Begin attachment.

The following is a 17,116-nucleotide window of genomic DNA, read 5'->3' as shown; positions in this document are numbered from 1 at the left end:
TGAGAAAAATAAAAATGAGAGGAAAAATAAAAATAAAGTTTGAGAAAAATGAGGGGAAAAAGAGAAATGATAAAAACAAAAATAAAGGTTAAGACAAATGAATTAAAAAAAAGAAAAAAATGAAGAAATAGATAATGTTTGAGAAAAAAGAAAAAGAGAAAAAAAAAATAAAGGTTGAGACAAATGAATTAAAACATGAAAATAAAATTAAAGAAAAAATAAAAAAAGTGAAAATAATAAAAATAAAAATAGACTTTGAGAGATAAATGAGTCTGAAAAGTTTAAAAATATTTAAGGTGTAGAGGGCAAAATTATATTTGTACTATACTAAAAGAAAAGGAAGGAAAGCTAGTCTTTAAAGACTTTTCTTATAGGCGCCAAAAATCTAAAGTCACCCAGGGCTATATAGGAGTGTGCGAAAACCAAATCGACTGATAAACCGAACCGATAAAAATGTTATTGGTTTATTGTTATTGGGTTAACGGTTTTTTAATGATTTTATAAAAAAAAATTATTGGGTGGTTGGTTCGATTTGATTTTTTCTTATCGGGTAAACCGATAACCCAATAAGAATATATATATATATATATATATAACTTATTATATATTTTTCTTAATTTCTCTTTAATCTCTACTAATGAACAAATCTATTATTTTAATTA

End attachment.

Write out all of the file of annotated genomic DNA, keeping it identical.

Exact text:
The following is a 17,116-nucleotide window of genomic DNA, read 5'->3' as shown; positions in this document are numbered from 1 at the left end:
TGAGAAAAATAAAAATGAGAGGAAAAATAAAAATAAAGTTTGAGAAAAATGAGGGGAAAAAGAGAAATGATAAAAACAAAAATAAAGGTTAAGACAAATGAATTAAAAAAAAGAAAAAAATGAAGAAATAGATAATGTTTGAGAAAAAAGAAAAAGAGAAAAAAAAAATAAAGGTTGAGACAAATGAATTAAAACATGAAAATAAAATTAAAGAAAAAATAAAAAAAGTGAAAATAATAAAAATAAAAATAGACTTTGAGAGATAAATGAGTCTGAAAAGTTTAAAAATATTTAAGGTGTAGAGGGCAAAATTATATTTGTACTATACTAAAAGAAAAGGAAGGAAAGCTAGTCTTTAAAGACTTTTCTTATAGGCGCCAAAAATCTAAAGTCACCCAGGGCTATATAGGAGTGTGCGAAAACCAAATCGACTGATAAACCGAACCGATAAAAATGTTATTGGTTTATTGTTATTGGGTTAACGGTTTTTTAATGATTTTATAAAAAAAAATTATTGGGTGGTTGGTTCGATTTGATTTTTTCTTATCGGGTAAACCGATAACCCAATAAGAATATATATATATATATATATATAACTTATTATATATTTTTCTTAATTTCTCTTTAATCTCTACTAATGAACAAATCTATTATTTTAATTA